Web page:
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Burned tree in Redwood National Park.

Where do forests come from?

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Whenever I’m out in the forest, I can’t help but think about how it all got started.  Even though the redwoods may seem timeless and unchanging, they almost always began in turmoil.  These periods of rapid change are known as Continued

The ancient tree known as “Treebeard” has often been used as a traveler camp, and though burned from the inside many times, it has survived with some portions left dead from the fires. Photo by Mark Andre, Environmental Services

Old-Growth Redwood Burns in Arcata

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“Transient Camp Causes Fire in Old-Growth Redwood Tree,” reads the headline posted by the City of Arcata at www.arcataeye.com. The fire did not damage just any old redwood.  It burned (and is apparently still burning) in ‘Treebeard,’ a redwood estimated Continued

A researcher climbs a giant sequoia at Mountain Home Grove next to a burned giant sequoia that remains alive with two vigorous sprouts near its broken top. Photo credit: Bob Van Pelt

Burned out but not fading away

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It’s fairly difficult for me to imagine living for 3,000 years. Yet giant sequoias live for millennia, standing tall in a single location as the years, decades, and centuries tick by. They are pounded by rain, snow, sweltering heat, lightening, Continued

Giant Sequoia

25 Years of Controversy amid the Monarchs

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I just got back from a trip to see the cinnamon-colored giants of Mountain Home Demonstration State Forest in the southern Sierra. It was a real treat to explore a giant sequoia grove for the first time, especially when accompanied Continued

Fires and humans shape redwood forests.

Impact of Humans on Forest Spans Thousands of Years

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Imagine being the first person to set foot inside the redwood forest. I can picture this visitor pushing through lush ferns as they gazed up at the towering trees. This brave explorer would have no trails to follow as they Continued

One year after a wildfire, burnt redwoods regrow foliage. Photo by Benjamin S. Ramage

Redwoods Regrow After Fires

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In the past 70 to 80 years, most fires in California’s coast redwood forests were prevented or suppressed. But in 2008, more than 2,000 fires ignited forests in Northern and Central California during a single summertime lightning storm. Overwhelmed by conflagrations in drier areas, firefighters allowed many of fires in coast redwood forests to burn. Learn more about this research.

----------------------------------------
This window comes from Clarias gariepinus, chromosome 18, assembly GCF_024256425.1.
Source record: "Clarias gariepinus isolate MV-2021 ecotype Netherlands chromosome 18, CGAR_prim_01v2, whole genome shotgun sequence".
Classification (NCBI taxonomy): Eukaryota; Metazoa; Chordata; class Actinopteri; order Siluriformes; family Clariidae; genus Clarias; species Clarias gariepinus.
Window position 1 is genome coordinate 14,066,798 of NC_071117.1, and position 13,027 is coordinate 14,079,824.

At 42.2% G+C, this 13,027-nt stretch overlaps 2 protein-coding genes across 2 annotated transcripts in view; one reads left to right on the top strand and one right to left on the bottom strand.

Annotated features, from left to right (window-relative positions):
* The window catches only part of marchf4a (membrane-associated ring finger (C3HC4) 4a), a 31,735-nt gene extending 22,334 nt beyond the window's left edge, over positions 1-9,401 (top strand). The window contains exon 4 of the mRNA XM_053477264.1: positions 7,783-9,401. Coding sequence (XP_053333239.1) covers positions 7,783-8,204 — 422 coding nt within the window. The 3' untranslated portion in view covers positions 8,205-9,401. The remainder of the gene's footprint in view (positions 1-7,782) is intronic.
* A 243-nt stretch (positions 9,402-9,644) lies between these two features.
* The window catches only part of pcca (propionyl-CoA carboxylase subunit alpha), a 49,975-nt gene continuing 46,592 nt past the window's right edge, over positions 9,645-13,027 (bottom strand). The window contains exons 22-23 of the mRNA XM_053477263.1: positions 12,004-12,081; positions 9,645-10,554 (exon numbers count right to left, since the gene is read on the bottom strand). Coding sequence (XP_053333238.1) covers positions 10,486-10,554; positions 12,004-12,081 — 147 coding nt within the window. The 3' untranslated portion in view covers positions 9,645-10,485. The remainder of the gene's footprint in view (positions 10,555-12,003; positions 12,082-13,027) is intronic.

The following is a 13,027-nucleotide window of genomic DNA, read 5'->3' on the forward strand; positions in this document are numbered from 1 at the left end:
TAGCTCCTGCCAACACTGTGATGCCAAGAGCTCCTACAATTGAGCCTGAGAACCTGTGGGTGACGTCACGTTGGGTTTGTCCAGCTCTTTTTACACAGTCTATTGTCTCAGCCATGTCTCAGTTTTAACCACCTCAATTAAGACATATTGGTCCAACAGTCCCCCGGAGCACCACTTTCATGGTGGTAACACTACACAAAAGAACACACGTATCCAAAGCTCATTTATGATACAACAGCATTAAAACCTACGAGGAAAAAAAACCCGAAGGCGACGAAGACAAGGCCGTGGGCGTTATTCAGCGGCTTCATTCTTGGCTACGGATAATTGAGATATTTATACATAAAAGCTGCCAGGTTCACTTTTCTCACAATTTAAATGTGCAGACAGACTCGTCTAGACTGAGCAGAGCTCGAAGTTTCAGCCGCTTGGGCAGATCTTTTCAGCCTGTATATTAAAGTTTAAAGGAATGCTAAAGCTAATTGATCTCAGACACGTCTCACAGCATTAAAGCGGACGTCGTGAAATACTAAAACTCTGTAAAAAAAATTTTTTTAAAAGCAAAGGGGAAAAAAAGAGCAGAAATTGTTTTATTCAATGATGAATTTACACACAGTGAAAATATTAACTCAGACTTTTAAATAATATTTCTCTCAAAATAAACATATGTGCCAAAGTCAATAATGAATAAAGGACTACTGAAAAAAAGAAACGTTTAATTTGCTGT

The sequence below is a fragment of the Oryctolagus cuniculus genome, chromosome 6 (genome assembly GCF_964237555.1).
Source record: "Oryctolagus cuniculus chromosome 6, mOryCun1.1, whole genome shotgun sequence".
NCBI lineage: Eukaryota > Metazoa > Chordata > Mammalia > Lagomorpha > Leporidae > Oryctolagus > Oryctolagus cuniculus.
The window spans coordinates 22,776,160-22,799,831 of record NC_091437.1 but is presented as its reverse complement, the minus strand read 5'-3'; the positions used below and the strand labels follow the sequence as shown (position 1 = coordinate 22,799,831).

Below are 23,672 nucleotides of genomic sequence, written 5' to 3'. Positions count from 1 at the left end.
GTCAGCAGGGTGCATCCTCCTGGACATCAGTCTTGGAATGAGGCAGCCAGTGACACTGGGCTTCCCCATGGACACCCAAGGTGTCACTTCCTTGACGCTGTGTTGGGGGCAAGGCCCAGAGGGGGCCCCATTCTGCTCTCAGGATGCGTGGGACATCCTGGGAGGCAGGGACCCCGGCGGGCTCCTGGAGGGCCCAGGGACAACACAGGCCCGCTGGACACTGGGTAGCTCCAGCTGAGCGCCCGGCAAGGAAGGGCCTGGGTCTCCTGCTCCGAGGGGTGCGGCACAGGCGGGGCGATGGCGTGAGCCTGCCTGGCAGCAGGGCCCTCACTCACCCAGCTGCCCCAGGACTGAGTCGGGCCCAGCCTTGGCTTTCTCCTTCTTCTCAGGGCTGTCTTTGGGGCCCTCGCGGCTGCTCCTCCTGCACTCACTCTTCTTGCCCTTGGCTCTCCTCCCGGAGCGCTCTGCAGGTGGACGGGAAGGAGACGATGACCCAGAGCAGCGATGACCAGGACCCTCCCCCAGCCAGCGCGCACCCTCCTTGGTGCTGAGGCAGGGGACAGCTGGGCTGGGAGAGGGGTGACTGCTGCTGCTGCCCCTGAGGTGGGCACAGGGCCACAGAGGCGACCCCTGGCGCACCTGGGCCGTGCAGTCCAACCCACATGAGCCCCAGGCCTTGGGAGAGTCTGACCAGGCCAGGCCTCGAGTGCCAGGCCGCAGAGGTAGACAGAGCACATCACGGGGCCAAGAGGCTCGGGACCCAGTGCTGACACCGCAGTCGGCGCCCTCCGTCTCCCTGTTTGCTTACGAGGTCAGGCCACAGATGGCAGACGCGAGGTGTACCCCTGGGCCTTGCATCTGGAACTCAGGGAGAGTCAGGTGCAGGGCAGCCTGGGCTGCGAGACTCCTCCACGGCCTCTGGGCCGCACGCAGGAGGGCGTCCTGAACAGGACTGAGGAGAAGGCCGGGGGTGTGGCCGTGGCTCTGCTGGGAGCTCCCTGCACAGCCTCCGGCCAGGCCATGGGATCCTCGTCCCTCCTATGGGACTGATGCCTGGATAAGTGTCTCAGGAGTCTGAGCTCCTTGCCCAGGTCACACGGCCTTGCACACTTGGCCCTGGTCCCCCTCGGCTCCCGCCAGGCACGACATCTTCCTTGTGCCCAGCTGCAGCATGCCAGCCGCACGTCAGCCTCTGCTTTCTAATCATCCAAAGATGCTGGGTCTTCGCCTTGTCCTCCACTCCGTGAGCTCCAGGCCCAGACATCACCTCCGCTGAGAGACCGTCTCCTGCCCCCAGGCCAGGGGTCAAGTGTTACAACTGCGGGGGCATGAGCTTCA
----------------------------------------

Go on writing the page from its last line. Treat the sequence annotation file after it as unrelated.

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High-severity treatments have boosted the growth of isolated giant sequoias in what is now Giant Sequoia National Monument. Photo by Rob York

Disturbances Benefit Giant Sequoias

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Being dwarfed by Earth’s most massive tree, the giant sequoia (aka “Sierra redwood”), fills you with wonder. It’s hard to believe that a living thing can be so enormous and old. It may be alarming to see these forests on fire, but research funded by your gifts shows that disturbances such as these actually are good for giant sequoias. Learn more about this research.

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Fire is an example of a disturbance event that redwoods face.

Coast Redwoods’ Response to Disturbance Events

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In 2006, Save the Redwoods League recruited eight scientists to survey scientific literature about how coast redwood forests respond to “disturbance events” such as fires, windstorms and floods. The scientists considered how redwoods fit into two broad categories of trees: those that need major disturbances to perpetuate themselves and those that don’t. The seedlings of disturbance-dependent trees germinate in open spaces, grow quickly to outcompete other vegetation and tend to form even-age stands. Species that don’t need disturbances tend to be shade tolerant, slower growing and longer lived.  They usually grow in uneven-age stands. Learn more about this research.

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Fire is an example of a disturbance event that redwoods face.

Fires Were Common in Rainy Northern Forests

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For years, Steve Norman had been told that the humid forests of coastal Northern California must be too wet to burn. Scientists who research fire acknowledge its power as a tool for reshaping the landscape, but some areas were considered nearly immune to fire. This assumption meant that the damp forests of Del Norte Coast Redwoods State Park remained a blank file in the coastal forest fire records. Learn more about this research.

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A League-funded project by Robert York and William Stewart of the University of California will contribute to the basic understanding of how giant sequoia forests like this one respond to disturbances such as fire. Photo by iriskh, Flickr Creative Commons

Balanced Management of Giant Sequoias

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Giant sequoias are sometimes simply referred to as “big trees” and with good reason: They are the largest trees by volume and among the largest living things on Earth. These massive trees do not function in a void; they are supported by an intricate network of natural processes that keep the ecosystem working properly. Learn more about this research.

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